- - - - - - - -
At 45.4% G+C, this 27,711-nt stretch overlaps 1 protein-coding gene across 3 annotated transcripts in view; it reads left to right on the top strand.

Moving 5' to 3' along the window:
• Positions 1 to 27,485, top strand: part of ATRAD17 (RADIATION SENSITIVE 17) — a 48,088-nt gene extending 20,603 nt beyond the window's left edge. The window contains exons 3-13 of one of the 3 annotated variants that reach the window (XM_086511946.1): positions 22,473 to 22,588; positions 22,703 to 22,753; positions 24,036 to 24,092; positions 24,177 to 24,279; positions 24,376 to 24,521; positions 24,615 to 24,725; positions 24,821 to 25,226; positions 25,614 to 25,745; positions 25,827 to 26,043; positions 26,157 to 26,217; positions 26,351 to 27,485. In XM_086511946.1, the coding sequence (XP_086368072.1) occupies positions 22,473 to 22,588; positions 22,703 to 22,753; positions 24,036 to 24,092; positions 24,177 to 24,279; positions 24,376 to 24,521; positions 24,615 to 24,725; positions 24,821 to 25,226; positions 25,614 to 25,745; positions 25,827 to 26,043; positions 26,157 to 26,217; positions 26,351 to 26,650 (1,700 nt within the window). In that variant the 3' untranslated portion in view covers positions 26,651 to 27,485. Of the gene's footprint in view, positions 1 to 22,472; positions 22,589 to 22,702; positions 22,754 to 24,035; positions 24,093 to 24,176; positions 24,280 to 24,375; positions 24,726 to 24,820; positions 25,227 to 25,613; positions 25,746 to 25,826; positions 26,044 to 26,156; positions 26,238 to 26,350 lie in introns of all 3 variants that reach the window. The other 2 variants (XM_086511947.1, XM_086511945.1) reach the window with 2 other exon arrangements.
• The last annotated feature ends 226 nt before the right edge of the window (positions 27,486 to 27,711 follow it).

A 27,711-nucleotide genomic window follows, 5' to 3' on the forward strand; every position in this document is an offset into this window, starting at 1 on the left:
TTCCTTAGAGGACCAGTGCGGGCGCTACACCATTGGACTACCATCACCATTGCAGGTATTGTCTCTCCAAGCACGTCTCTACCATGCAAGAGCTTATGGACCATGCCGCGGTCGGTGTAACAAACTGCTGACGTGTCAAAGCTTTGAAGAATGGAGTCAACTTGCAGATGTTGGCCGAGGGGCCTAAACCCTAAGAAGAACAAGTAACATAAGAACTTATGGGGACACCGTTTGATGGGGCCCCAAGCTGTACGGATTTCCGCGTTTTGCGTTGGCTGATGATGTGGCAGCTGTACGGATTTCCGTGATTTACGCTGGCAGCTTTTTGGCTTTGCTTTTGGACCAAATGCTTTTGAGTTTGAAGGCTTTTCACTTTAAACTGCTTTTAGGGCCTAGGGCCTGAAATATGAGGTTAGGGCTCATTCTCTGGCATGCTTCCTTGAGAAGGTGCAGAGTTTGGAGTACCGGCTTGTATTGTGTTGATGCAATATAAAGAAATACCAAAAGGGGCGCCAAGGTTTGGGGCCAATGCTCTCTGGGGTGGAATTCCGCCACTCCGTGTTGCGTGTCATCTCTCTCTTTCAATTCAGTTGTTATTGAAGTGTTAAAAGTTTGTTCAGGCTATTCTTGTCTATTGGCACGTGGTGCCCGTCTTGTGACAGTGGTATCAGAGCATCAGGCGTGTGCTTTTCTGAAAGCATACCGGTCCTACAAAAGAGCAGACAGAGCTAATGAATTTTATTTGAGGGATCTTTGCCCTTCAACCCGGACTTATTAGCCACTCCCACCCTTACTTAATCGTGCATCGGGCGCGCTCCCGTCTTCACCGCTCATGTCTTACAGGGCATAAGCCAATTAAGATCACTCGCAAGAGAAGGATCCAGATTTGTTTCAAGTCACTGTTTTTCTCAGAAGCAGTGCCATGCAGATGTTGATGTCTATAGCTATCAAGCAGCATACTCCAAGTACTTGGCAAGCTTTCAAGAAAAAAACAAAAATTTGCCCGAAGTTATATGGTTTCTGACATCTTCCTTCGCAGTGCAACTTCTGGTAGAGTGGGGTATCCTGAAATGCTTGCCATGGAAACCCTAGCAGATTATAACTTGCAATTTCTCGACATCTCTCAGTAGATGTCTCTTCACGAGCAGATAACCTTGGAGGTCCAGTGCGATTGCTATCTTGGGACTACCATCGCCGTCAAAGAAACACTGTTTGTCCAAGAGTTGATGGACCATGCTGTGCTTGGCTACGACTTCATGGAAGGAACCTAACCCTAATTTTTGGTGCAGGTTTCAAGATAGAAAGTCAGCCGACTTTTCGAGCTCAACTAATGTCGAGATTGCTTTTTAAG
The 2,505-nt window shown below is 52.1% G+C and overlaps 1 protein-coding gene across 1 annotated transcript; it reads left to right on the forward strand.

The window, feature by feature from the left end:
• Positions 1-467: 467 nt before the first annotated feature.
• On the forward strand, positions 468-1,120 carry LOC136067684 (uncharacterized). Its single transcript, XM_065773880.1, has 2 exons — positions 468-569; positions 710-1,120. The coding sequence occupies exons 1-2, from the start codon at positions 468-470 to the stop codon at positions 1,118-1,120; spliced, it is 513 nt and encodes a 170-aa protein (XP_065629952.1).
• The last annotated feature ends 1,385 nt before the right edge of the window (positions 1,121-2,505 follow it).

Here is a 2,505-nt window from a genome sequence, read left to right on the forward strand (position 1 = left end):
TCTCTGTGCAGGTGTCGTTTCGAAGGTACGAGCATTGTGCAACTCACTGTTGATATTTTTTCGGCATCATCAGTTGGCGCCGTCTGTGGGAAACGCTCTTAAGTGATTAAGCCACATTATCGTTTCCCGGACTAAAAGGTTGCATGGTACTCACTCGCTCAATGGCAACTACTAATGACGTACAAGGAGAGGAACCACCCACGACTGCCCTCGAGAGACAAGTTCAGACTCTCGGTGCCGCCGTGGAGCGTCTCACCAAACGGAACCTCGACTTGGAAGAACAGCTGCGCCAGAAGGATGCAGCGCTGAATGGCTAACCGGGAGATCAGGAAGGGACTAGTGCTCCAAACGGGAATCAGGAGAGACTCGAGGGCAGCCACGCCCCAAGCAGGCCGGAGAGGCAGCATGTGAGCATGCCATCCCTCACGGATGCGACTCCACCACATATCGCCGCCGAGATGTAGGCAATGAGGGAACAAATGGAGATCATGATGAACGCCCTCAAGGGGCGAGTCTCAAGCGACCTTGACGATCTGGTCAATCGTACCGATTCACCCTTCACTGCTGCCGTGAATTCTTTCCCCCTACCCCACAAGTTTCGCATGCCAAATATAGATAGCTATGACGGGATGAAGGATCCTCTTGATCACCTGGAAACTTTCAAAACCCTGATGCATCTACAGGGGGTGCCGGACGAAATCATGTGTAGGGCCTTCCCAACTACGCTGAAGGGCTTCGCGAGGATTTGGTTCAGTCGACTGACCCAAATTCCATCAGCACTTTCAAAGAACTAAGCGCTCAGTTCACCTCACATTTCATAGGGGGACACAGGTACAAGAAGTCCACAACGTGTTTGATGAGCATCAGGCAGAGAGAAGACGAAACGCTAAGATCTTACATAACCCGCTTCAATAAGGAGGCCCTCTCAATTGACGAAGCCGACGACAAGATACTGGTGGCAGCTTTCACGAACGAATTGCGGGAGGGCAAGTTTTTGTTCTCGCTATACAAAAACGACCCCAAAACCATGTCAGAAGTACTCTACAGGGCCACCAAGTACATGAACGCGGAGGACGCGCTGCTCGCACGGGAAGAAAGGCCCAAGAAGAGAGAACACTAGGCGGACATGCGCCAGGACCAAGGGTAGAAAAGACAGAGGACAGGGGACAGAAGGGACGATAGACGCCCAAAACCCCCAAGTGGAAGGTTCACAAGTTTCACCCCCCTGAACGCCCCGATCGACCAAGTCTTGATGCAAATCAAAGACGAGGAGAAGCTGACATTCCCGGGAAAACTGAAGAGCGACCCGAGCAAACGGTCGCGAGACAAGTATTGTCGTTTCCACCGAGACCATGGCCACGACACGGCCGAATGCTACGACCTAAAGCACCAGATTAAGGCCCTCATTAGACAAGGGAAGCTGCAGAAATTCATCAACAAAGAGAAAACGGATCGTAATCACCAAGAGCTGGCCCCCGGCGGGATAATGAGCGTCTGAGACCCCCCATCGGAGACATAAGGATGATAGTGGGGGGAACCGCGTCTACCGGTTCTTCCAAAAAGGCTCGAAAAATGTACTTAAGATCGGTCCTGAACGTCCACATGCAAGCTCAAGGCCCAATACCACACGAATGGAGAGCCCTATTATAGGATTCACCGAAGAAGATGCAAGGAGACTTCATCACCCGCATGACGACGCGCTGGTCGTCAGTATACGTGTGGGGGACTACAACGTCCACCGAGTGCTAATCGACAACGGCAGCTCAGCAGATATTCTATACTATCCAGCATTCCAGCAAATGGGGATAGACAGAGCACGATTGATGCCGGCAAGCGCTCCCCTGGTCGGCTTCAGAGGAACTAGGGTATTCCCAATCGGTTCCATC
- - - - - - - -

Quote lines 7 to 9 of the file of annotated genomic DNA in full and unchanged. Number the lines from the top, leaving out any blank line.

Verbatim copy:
The 2,505-nt window shown below is 52.1% G+C and overlaps 1 protein-coding gene across 1 annotated transcript; it reads left to right on the forward strand.

The window, feature by feature from the left end:
• Positions 1-467: 467 nt before the first annotated feature.